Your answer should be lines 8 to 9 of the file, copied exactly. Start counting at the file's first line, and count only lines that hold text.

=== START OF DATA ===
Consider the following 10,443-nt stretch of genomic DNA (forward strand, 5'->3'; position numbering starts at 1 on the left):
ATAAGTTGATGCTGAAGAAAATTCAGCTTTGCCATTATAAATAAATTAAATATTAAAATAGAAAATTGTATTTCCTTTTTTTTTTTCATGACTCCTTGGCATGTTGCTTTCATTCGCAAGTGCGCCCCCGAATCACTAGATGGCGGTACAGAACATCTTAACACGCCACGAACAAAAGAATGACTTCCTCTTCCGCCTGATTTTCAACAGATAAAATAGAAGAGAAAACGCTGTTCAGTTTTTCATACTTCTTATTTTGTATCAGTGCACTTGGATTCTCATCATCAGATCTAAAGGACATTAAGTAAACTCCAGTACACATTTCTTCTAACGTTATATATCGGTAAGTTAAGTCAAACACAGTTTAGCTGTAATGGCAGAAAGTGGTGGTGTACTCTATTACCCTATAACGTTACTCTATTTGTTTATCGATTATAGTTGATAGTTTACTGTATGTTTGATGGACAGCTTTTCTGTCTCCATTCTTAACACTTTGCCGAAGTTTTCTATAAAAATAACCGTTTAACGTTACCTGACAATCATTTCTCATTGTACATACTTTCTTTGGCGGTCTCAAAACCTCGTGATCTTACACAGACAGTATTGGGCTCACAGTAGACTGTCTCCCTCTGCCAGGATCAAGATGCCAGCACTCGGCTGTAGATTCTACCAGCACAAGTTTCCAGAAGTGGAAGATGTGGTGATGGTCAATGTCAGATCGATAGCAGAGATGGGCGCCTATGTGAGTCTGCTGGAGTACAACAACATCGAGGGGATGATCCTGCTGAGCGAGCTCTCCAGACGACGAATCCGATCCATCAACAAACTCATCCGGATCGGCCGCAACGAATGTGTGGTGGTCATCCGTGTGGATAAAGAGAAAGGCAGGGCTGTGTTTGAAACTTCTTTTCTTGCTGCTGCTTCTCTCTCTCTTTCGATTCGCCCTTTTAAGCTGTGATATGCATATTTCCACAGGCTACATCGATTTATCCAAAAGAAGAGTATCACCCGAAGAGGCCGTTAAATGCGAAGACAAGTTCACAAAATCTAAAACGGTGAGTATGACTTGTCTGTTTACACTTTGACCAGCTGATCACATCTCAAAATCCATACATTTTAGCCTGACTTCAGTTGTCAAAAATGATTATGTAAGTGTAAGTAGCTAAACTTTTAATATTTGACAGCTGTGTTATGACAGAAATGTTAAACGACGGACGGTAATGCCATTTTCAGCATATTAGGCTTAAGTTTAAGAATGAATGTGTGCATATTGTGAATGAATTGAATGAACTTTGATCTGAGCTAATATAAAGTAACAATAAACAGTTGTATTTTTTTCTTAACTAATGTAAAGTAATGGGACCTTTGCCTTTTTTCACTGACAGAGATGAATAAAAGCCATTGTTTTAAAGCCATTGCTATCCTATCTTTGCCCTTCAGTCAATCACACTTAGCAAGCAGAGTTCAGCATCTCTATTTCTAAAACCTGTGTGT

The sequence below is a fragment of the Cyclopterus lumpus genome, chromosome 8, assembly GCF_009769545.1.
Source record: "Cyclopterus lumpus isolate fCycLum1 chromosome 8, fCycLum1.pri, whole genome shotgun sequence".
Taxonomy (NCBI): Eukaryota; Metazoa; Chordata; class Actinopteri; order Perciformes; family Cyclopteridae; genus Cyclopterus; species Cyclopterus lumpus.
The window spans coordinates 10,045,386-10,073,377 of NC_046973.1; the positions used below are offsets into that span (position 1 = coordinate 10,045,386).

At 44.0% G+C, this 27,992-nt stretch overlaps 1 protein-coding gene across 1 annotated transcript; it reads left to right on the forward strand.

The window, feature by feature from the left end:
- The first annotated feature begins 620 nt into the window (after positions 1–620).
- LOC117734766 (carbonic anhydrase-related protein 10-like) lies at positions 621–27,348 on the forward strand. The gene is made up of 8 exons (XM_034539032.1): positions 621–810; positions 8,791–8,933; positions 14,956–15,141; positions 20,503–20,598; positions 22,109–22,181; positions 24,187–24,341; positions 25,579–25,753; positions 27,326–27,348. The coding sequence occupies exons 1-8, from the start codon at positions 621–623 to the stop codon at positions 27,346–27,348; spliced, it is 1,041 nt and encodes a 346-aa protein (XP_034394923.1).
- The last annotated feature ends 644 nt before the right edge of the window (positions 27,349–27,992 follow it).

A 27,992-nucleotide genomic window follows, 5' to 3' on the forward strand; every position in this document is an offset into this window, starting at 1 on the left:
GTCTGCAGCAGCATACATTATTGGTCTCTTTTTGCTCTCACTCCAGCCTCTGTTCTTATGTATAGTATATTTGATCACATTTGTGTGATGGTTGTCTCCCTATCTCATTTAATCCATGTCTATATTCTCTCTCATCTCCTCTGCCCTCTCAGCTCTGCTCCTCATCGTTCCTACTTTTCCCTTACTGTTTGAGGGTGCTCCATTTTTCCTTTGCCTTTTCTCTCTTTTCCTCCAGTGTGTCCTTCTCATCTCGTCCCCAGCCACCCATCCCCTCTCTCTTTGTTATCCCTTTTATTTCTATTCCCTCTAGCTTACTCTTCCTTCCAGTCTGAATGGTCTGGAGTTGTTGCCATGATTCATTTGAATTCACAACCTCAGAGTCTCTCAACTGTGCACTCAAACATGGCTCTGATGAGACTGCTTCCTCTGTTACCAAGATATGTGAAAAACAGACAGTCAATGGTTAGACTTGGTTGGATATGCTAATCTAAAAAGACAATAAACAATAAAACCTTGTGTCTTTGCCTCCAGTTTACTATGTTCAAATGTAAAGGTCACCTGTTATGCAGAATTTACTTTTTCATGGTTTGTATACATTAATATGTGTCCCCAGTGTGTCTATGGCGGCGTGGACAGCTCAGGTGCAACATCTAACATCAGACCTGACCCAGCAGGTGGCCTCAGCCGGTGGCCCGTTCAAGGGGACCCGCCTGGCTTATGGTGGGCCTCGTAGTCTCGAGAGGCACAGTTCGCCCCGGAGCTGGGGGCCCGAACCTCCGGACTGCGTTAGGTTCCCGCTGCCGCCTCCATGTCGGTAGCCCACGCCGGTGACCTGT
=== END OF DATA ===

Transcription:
The window, feature by feature from the left end:
- The first annotated feature begins 620 nt into the window (after positions 1–620).